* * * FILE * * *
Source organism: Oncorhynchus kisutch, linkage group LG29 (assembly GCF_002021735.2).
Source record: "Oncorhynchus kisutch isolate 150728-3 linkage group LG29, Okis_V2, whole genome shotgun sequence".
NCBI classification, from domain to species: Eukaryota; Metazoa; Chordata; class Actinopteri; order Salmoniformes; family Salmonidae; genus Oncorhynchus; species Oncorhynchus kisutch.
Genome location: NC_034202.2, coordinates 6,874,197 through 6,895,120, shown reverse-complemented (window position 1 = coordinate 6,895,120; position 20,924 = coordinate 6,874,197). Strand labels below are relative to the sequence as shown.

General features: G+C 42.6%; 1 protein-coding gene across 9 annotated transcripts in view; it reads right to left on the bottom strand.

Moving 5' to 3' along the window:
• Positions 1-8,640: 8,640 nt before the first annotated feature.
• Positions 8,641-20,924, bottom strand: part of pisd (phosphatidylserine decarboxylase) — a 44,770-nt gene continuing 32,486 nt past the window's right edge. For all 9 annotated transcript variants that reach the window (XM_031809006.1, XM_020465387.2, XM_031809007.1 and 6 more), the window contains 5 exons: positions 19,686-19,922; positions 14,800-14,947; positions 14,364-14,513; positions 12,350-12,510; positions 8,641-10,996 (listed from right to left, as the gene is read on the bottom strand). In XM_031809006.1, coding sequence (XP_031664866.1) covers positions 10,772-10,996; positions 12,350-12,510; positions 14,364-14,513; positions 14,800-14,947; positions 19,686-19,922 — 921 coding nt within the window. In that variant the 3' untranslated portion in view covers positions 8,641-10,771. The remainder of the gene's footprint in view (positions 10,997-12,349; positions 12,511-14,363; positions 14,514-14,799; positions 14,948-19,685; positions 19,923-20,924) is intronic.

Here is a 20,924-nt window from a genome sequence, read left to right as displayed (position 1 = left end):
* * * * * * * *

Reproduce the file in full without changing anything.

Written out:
Source organism: Oncorhynchus kisutch, linkage group LG29 (assembly GCF_002021735.2).
Source record: "Oncorhynchus kisutch isolate 150728-3 linkage group LG29, Okis_V2, whole genome shotgun sequence".
NCBI classification, from domain to species: Eukaryota; Metazoa; Chordata; class Actinopteri; order Salmoniformes; family Salmonidae; genus Oncorhynchus; species Oncorhynchus kisutch.
Genome location: NC_034202.2, coordinates 6,874,197 through 6,895,120, shown reverse-complemented (window position 1 = coordinate 6,895,120; position 20,924 = coordinate 6,874,197). Strand labels below are relative to the sequence as shown.

General features: G+C 42.6%; 1 protein-coding gene across 9 annotated transcripts in view; it reads right to left on the bottom strand.

Moving 5' to 3' along the window:
• Positions 1-8,640: 8,640 nt before the first annotated feature.
• Positions 8,641-20,924, bottom strand: part of pisd (phosphatidylserine decarboxylase) — a 44,770-nt gene continuing 32,486 nt past the window's right edge. For all 9 annotated transcript variants that reach the window (XM_031809006.1, XM_020465387.2, XM_031809007.1 and 6 more), the window contains 5 exons: positions 19,686-19,922; positions 14,800-14,947; positions 14,364-14,513; positions 12,350-12,510; positions 8,641-10,996 (listed from right to left, as the gene is read on the bottom strand). In XM_031809006.1, coding sequence (XP_031664866.1) covers positions 10,772-10,996; positions 12,350-12,510; positions 14,364-14,513; positions 14,800-14,947; positions 19,686-19,922 — 921 coding nt within the window. In that variant the 3' untranslated portion in view covers positions 8,641-10,771. The remainder of the gene's footprint in view (positions 10,997-12,349; positions 12,511-14,363; positions 14,514-14,799; positions 14,948-19,685; positions 19,923-20,924) is intronic.

Here is a 20,924-nt window from a genome sequence, read left to right as displayed (position 1 = left end):